I have been so inspired by many women, but two in particular stand out. Back in seventies Letha Dawson Scanzoni and Virginia Ramey Mollenkott wrote a book called, “Is the Homosexual My Neighbor.” There is no telling how my life might be different had I known about the book in 1978 when it was published. To say taking a stand that gay people should share equally in fellowship in the Christian church was courageous is the understatement of the year. Today it’s still a courageous stand, thirty five years ago it was unbelievable. It makes me cry just thinking about how someone can be that brave.
Now, I am fortunate to count these women among my treasured friends.
So Virginia and Letha, here’s to you and all the women who are not afraid – to those who walk way out ahead of the pack in order to show us the way forward.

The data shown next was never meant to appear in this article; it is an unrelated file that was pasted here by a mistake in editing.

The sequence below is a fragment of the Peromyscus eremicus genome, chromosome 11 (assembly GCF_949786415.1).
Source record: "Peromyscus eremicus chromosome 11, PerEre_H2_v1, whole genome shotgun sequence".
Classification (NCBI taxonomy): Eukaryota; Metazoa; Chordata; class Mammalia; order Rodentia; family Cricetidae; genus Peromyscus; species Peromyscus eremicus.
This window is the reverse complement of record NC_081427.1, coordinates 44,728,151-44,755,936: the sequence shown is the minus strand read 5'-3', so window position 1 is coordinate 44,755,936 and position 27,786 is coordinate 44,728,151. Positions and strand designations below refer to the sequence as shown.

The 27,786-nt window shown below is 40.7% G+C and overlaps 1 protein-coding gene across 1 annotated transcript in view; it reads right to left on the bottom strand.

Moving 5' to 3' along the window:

Closer to home, a role model for me and for my sister Cindy is Gloria Finnegan (our mother) who served as local Union President and also transferred jobs from school cafeteria cook & cafeteria manager to a job on the grounds crew (hauling bags of dirt or wood chips for the playground and driving a snowplow) … at a time when no other women worked on the school grounds crew; the men let her know in no uncertain terms that they didn’t want her in that job (which paid a lot more!). She fought many battles on behalf of workers and on behalf of women’s rights to equal pay and equal job opportunities and has always represented courage and perseverance!